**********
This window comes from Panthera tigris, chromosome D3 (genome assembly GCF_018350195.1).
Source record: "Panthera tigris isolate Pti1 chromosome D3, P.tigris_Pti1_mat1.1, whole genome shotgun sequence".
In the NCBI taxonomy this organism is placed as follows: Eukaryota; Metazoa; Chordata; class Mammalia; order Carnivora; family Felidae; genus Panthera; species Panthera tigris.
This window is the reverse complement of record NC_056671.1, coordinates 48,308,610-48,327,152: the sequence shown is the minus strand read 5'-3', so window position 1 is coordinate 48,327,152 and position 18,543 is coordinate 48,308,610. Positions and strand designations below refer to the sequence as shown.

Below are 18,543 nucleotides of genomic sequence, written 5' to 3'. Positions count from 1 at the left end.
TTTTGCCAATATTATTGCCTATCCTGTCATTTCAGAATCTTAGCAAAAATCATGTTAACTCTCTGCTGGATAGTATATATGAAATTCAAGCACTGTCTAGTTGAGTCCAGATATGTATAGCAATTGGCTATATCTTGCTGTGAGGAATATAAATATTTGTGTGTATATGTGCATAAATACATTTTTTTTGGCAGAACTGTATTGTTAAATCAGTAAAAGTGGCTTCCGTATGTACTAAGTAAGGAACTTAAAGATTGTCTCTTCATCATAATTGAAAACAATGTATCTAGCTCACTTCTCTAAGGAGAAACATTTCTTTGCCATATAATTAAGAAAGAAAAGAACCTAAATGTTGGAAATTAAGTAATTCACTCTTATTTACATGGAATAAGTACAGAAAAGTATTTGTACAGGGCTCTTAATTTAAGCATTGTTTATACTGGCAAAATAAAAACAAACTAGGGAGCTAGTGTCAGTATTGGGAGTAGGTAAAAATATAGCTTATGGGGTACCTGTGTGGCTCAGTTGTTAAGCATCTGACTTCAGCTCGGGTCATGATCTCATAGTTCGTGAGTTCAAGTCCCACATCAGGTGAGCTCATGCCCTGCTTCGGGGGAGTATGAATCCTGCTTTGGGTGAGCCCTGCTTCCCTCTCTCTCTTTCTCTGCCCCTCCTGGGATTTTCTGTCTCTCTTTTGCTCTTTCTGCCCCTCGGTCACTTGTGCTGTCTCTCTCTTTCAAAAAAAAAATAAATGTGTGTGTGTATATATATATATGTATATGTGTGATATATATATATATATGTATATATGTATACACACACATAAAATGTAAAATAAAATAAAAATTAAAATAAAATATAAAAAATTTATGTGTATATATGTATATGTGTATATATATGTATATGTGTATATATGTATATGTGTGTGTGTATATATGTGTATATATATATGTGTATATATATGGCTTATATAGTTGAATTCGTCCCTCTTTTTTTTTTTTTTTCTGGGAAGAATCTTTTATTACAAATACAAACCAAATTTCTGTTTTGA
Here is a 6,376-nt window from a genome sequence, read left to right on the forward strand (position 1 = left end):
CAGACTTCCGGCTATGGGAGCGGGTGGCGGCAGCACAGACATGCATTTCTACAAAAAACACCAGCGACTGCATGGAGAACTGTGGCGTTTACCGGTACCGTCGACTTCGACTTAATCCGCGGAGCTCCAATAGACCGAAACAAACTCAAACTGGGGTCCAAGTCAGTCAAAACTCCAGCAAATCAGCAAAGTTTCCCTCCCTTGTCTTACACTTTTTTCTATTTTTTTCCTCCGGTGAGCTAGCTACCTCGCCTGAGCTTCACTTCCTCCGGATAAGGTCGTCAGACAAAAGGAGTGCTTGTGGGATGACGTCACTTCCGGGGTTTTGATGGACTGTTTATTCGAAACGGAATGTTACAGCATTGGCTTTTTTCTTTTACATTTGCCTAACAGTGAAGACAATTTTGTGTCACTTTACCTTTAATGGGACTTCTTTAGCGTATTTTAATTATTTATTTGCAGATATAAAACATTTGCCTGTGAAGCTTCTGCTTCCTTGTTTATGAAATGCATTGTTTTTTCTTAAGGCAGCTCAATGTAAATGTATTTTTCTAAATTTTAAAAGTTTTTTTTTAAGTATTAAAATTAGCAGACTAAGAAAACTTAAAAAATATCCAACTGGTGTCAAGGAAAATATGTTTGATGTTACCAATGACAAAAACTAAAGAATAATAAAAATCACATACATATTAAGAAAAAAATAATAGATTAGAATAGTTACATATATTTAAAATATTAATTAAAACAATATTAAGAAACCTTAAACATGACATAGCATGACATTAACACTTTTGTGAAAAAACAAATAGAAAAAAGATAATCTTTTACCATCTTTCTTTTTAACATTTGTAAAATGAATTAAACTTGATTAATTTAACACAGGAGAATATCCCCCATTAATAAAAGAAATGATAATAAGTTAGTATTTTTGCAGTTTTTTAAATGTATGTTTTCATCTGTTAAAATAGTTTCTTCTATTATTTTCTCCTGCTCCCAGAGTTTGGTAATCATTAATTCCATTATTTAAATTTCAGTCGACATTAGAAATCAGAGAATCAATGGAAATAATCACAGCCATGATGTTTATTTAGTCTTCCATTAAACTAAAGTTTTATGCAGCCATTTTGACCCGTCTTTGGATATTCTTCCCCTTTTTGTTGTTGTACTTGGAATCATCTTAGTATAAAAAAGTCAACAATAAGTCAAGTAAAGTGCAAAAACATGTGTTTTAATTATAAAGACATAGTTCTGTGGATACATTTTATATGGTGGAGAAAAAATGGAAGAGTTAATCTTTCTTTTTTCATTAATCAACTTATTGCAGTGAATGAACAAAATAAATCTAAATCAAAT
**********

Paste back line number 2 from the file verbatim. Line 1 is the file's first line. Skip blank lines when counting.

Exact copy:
Source record: "Panthera tigris isolate Pti1 chromosome D3, P.tigris_Pti1_mat1.1, whole genome shotgun sequence".